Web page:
What is Distribution Management? Definition, Benefits, & How it Works

by athar@warehive.com

April 9, 2022


What is Distribution Management? Definition, Benefits, & How it Works

While seeing into the future of your supply chain may be impossible, predicting what may happen can be estimated by looking at the past. When a company wants to know how their finances, supply chain, and marketing may perform in the future, they often examine how things went in previous years.

Historical business data can help you successfully estimate things like seasonal trends and product success. One of the processes for looking at this data in the supply chain world is called demand forecasting.

What is demand forecasting?

Demand forecasting is the practice of looking at a company’s historical data for things such as finances, marketing, and supply to understand likely future trends. Demand forecasting methods end up within one of three categories, either qualitative forecasting, time-series analysis, or casual models. Forecasting can include looking at different lengths of time, using statistical methods, or looking at external influences on your future business.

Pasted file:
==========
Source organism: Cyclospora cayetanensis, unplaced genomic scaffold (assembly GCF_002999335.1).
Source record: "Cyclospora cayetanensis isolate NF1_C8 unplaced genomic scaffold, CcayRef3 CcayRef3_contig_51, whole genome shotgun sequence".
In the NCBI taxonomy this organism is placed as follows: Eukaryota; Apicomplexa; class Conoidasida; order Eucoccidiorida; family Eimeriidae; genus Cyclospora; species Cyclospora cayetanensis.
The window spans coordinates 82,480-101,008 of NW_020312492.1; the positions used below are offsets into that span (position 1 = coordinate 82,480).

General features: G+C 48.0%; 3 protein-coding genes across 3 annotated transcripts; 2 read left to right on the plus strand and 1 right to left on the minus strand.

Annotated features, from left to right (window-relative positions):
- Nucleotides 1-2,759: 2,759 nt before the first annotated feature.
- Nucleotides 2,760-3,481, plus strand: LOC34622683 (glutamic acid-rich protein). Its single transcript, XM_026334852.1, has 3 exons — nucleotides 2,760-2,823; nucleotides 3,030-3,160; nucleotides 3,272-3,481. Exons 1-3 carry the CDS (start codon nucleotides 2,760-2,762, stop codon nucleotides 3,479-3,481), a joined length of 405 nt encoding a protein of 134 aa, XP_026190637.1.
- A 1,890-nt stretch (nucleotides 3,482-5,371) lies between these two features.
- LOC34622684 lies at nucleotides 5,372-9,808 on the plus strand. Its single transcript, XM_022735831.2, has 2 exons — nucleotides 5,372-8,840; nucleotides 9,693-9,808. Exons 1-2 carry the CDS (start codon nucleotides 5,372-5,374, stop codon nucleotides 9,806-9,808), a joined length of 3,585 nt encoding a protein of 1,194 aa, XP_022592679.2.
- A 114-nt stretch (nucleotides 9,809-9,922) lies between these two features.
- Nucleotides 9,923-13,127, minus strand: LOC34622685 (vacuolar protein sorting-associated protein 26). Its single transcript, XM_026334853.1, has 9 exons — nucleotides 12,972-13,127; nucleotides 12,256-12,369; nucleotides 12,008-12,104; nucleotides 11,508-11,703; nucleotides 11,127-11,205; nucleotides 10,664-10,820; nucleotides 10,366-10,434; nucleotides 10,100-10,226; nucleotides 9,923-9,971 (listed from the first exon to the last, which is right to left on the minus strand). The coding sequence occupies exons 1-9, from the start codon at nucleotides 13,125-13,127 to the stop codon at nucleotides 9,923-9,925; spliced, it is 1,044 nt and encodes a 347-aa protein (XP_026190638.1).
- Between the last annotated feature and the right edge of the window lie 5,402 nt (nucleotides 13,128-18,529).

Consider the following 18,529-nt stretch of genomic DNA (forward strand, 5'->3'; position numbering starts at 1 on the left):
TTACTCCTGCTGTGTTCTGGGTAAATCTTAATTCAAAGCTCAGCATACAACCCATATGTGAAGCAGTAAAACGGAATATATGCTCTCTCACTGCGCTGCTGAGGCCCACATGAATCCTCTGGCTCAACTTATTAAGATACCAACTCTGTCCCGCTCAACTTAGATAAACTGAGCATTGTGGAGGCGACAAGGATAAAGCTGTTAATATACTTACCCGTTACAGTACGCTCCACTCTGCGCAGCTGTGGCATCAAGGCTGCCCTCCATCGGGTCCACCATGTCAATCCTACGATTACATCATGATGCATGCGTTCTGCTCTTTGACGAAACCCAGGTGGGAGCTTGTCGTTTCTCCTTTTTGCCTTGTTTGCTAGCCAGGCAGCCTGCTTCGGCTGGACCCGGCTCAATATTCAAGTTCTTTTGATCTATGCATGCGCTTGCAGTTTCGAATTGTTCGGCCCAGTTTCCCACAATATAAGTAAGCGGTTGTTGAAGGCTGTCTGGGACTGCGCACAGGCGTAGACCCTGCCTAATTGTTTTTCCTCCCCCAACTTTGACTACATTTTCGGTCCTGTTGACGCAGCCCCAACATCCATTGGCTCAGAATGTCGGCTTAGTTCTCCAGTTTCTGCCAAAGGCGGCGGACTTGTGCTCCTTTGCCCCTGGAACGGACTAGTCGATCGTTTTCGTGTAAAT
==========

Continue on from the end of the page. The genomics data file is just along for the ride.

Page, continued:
Importance of demand forecasting for ecommerce

Businesses use forecasting in many ways to help gain an advantage over the competition. From inventory and supply chain management to cash flow and spend, there are many areas where you can use demand forecasting within your planning.

The types of demand forecasting

Passive demand forecasting

Passive forecasting is the most straightforward when looking for a basic, non-nuanced prediction. In this type of forecasting, you look at historical data from your sales in the past to estimate future sales. Unfortunately, this model doesn’t take into account variables, such as retailers that will have seasonal fluctuations. Passive forecasting models often can only be accurately used for analytics with businesses that are highly steady in sales and have robust historical sales data.

Active demand forecasting

The active demand model is most commonly used for businesses that are either very new or have aggressive growth within their marketing campaigns. Because your company may not have the past sales data to have accurate demand forecasts, active forecasting often looks at other resources such as market research, economic data, and supply chain management data.

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